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Kahramanmaras Information

Kahramanmaraş , Turkey

Kahramanmaraş (kurdish: Gurgum an Mereş) is a city in southeastern Turkey and the administrative center of Kahramanmaraş Province . The city lies on a plain at the foot of the Ahır dağı (Ahır Mountain) and has a population of 430.000 as of 2011. The region is best known for its production of salep, a flour made from dried orchid tubers, and its distinctive ice cream. It is connected by air to Istanbul and Ankara. Turkish Airlines has daily direct flights from İstanbul and also Anadolu Jet operates direct flights from Ankara.


Kahramanmaraş was called Germanicia Caesarea (Γερμανίκεια, Germanikeia, in Greek) in the time of the Roman and Byzantine empires. (According to an article published in newspaper Cumhuriyet on 20 December 2010, the first ruins of Germanicia have already been unearthed in the Dulkadiroğulları quarters of the city.[2])

Germanicia was taken from the Byzantines by the Muslim Arabs in 645 AD, to whom the city was known as Marʻaš (Arabic: مرعش [ˈmarʕaʃ]), which is also the Syriac name (Syriac: ܡܪܥܫ). Marash was an important Syrian Orthodox diocese. Mor Dionysius Bar Salibi (+ 1171) was its bishop.

Maraş was used as a base for incursions into Asia Minor by Arabs. It was destroyed several times during the Arab-Byzantine struggles. It was rebuilt by the Umayyad caliph Muawiya I and was expanded to 800 by the Abbasid Caliph Harun al-Rashid. It was also part of Tulunids, Ikhshidids and Hamdanids before Byzantine reconquest in 962.

After the defeat of Emperor Romanus IV Diogenes at the Battle of Manzikert in 1071, Philaretos Brachamios, former Byzantine general founded a principality, stretched from Antioch to Edessa. Germanikeia was centre of it.

Germanikeia was captured by Baldwin I of Jerusalem in 1098 during First Crusade and was part of County of Edessa. It was an important centre during Crusaders rule. According to the Chronicle of Matthew of Edessa, it was destroyed by an earthquake and 10,000 people were killed, which is probably an exaggeration. In 1135, Danishmends besieged Germanikeia unsuccessfully. Baldwin of Germanikeia died in a war in 1146. He was trying recover Edessa Nur ad-Din Zangi which had taken the side of Joscelin II of Edessa. His successor, Reynald of Germanikeia also died in battle of Inab against Zengids and Mesud I, Sultan of Rum took the city in 1149.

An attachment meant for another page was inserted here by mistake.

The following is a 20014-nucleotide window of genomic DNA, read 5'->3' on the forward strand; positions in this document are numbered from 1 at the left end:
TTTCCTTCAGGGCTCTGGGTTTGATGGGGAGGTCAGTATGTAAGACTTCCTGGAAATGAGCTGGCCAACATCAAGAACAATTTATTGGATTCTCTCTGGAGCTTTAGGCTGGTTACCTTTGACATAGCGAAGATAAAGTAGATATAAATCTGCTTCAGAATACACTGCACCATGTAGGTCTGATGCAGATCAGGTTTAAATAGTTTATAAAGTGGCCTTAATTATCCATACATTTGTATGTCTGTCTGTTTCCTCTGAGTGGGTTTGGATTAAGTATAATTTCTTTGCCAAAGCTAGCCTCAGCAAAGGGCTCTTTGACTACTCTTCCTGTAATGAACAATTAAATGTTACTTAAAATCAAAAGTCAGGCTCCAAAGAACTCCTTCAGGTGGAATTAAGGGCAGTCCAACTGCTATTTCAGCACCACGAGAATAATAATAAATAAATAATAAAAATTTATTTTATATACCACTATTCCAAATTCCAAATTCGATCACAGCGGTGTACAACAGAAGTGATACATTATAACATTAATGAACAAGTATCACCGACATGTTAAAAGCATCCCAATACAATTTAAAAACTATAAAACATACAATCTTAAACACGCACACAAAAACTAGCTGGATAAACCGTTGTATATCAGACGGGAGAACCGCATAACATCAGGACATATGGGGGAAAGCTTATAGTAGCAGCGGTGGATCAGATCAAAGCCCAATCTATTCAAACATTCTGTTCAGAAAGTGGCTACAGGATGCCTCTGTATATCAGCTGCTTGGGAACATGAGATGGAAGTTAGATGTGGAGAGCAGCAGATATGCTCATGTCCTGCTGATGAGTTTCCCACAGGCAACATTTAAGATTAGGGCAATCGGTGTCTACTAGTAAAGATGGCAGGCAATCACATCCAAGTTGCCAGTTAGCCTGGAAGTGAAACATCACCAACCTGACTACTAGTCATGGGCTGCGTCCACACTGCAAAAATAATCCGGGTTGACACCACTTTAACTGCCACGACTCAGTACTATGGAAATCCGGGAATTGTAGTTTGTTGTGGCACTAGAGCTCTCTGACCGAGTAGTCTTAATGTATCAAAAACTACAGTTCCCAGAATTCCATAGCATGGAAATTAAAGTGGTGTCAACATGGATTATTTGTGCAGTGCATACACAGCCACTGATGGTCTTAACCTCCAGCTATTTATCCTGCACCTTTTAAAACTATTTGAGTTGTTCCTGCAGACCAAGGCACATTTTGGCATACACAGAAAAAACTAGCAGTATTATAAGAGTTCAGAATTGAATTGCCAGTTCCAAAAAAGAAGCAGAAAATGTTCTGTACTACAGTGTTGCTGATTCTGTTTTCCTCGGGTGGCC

Maraş was captured by Zengids in 1151 but recaptured by Seljuks in 1152. But, Maraş was recaptured by Zengids and was left to Mleh, his collaborator. Maraş passed to Ayyubids in 1182.
View along Trabzon Avenue (Trabzon Caddesi)

Kaykhusraw I, Sultan of Rum captured Maraş. Seljuk rule lasted to 1253. In 1253, Maraş fell to the Armenian Kingdom of Cilicia, following the invasion of Anatolia by the Ilkhanate. Maraş was left to Armenians on condition that he be a vassal of the Mongols. Maraş was captured by Al-Ashraf Khalil, Mamluk Sultan in 1292. But, it was recaptured by Hethum II, King of Cilician Armenia. Maraş finally passed to the Mamluks in 1304.

Maraş was ruled by Dulkadirs, as vassals of Mamluks between 1337-1515 before being annexed to the Ottoman Empire. In the early days of Ottoman rule (1525-6) there were 1,557 adult males (total population 7,500), at this time all the inhabitants were muslims.[3] Later a substantial number of non muslims immigrated into the city mainly in the 19th century. [4] Ottoman rule, the city was at first centre of Eyalet of Dulkadir (Also called Eyalet of Zûlkâdiriyye) before first half of 19th century, later in was a sanjak centre in the Vilayet of Aleppo before 1918.

Until 1973, Kahranmanmaraş was known as Maraş, pronounced Marash. It received its modern name on October 7, 1973, when the Grand National Assembly of Turkey added "Kahraman" to the name. The addition of "Kahraman" ("Hero" in Turkish) was in commemoration of the victory against French forces during the Battle of Maraş in the Turkish War of Independence. After the war, Maraş also received the Turkish Medal of Independence, given to the city as a whole for such actions as the Sütçü İmam Incident.

In December 1978, Kahramanmaraş was the site of a massacre of leftist Alevis. A Sunni nationalist group, the Grey Wolves, incited the violence that left over 105 dead. The incident was important in the Turkish government's decision to declare martial law, and the eventual military coup in 1980.

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